As the media recession slowly subsides, or, depending on who you talk to, rests on pause, CEOs, owners and directors who have seen their companies come though the wilderness obviously are beholden to the people who help lead the way out.
Mediaweek 50, AdweekMedia’s annual compilation of these “indispensables,” focuses on individuals that advanced innovation, revenue and influence for their companies, often under a ton of pressure. Many on this list—compiled, debated and packaged by Mediaweek’s editors Jim Cooper, Anthony Crupi, Mike Shields, Lucia Moses, Katy Bachman, Marc Berman, Alan Frutkin and Adweek network TV and media agency editor Steve McClellan—are new, running breakout businesses like Twitter and Huffington Post that were the stuff of fervent whispers and rushed signatures on NDAs just a few years ago.
The list is increasingly focused on digital innovators as companies such as Condé Nast and traditional media agencies advance themselves by transitioning to an online and mobile reality. On the other hand the list is also TV heavy, reflecting the medium’s resurgence in both the upfront and scatter market. Cable is especially ascendant, with momentum that is embodied by the dynamic duo of Turner’s David Levy and Steven Koonin in the No. 1 slot.
They reached that perch by convincing Conan O’Brien to make his new late-night home on cable, playing big in sports with a groundbreaking pact with CBS on NCAA hoops and nearing pricing parity with broadcasters in this year’s upfront. —Editors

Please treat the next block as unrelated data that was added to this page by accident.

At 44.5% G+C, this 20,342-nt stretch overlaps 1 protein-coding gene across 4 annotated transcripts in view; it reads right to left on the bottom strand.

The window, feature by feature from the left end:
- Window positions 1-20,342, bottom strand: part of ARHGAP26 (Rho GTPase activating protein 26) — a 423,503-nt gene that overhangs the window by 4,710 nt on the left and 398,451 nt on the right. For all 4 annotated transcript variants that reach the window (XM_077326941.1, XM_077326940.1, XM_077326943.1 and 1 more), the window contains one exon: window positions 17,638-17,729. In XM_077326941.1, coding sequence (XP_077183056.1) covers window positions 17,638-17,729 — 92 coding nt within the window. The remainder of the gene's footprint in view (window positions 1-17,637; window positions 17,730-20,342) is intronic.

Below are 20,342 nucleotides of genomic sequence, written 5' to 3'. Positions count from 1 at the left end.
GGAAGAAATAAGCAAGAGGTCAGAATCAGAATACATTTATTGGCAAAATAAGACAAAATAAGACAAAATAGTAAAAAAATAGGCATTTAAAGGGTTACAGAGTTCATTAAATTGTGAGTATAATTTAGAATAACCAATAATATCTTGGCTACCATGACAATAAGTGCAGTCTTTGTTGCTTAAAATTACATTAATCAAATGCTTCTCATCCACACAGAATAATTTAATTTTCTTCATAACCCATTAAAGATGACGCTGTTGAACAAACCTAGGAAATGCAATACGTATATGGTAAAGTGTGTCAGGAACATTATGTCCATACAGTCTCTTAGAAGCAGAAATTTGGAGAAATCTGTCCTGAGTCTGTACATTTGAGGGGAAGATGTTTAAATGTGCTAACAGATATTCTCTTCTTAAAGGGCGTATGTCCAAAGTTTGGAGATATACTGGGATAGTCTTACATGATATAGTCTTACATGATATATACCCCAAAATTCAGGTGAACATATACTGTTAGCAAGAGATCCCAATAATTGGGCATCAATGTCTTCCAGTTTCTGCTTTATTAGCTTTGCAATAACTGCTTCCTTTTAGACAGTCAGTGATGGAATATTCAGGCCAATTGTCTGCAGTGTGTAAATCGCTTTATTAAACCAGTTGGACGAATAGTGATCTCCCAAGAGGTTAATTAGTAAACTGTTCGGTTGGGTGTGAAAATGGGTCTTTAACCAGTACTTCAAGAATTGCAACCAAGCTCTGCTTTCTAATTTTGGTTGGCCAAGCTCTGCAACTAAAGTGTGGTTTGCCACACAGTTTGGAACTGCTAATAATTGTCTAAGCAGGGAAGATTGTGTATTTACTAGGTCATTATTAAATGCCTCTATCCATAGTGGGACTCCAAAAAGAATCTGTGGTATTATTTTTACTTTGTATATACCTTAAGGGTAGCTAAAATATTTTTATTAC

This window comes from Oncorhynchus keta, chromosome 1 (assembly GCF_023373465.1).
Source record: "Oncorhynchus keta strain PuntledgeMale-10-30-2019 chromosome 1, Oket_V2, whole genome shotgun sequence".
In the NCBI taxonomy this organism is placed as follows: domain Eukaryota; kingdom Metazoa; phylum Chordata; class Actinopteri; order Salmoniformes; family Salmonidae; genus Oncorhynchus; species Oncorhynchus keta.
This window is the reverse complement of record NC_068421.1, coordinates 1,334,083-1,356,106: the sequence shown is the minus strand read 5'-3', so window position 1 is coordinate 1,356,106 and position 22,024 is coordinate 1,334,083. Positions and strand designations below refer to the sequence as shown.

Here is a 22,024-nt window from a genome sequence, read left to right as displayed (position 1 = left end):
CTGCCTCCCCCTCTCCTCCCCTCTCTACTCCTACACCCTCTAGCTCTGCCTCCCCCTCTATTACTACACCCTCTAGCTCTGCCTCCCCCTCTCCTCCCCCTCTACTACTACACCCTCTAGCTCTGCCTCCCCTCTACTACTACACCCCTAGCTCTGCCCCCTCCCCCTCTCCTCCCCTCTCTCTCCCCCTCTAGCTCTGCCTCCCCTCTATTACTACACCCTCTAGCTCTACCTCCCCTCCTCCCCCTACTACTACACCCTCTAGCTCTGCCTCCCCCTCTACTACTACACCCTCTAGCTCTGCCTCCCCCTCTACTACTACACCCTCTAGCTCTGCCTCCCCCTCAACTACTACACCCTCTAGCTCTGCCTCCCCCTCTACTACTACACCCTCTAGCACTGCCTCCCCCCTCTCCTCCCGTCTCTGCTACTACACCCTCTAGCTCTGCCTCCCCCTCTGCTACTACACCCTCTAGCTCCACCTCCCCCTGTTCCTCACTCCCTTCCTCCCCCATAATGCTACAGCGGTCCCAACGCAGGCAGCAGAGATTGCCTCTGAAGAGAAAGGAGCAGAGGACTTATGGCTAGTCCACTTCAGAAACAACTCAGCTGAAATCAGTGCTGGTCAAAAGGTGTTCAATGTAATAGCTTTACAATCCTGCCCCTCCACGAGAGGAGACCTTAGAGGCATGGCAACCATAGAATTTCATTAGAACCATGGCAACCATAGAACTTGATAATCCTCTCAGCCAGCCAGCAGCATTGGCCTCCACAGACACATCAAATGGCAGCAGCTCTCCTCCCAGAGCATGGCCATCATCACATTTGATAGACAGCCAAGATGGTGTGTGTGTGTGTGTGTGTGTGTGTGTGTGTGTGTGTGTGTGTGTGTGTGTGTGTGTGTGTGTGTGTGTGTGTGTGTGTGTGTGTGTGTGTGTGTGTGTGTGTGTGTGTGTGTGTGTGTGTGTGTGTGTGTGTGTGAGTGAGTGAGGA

For a two-part, introductory Mediaweek 50 video click below:
Here’s the 2010 Mediaweek 50 list:
1. David Levy: president, sales, distribution and sports, Turner Broadcasting; and Steve Koonin: president, Turner Entertainment Networks
Conan O’Brien looks like a guy who’s lived out every road cliché in the American metal songbook. The day is heaving itself toward noon and the talk-show host is leaning his Giacometti frame against a wall near the foot of the staircase at New York’s Del Posto restaurant. As he begins chatting to a scrum of reporters, O’Brien looks at once world-weary and ebullient.
It turns out he’s humming along on about two hours of sleep, having flown in to New York in the midst of a 32-city comedy tour. O’Brien had assured Turner Entertainment Networks president Steve Koonin that he would kick off the company’s upfront presentation, and while he continues in the same arch and goofy vein that informed his routine earlier in the morning, the snappy patter accordions in on itself once he’s asked about his split with NBC.
“I want to move on,” he says, brushing the question aside. “I really just want to be funny on television. That’s all I’ve ever wanted to do.”
Koonin is more than happy to help O’Brien move on, ushering him away from the huddle of outstretched tape recorders and spiral notepads. The juxtaposition of the comedian, who stands 6’ 4” in his stocking feet, and Koonin, who most assuredly does not, is mildly funny in and of itself. When Koonin returns, he’s beaming.
“If you had told me five years ago that we’d be working with Conan and Andre [Braugher] and Kyra Sedgwick, I would have asked you to submit to a drug test,” he says.
A few months later, after David Levy, president of sales, distribution and sports, Turner Broadcasting, has wrapped the group’s most lucrative upfront in its history, Koonin still sounds like he can’t quite get his head around his own good fortune. “It’s almost surreal: In 60 days [on Nov. 8], Conan launches on TBS. The network has never had that one definitive element, that defining personality. Conan is the absolute epitome of smart, funny TV, and for us to be in cahoots with him is a terrific accomplishment.”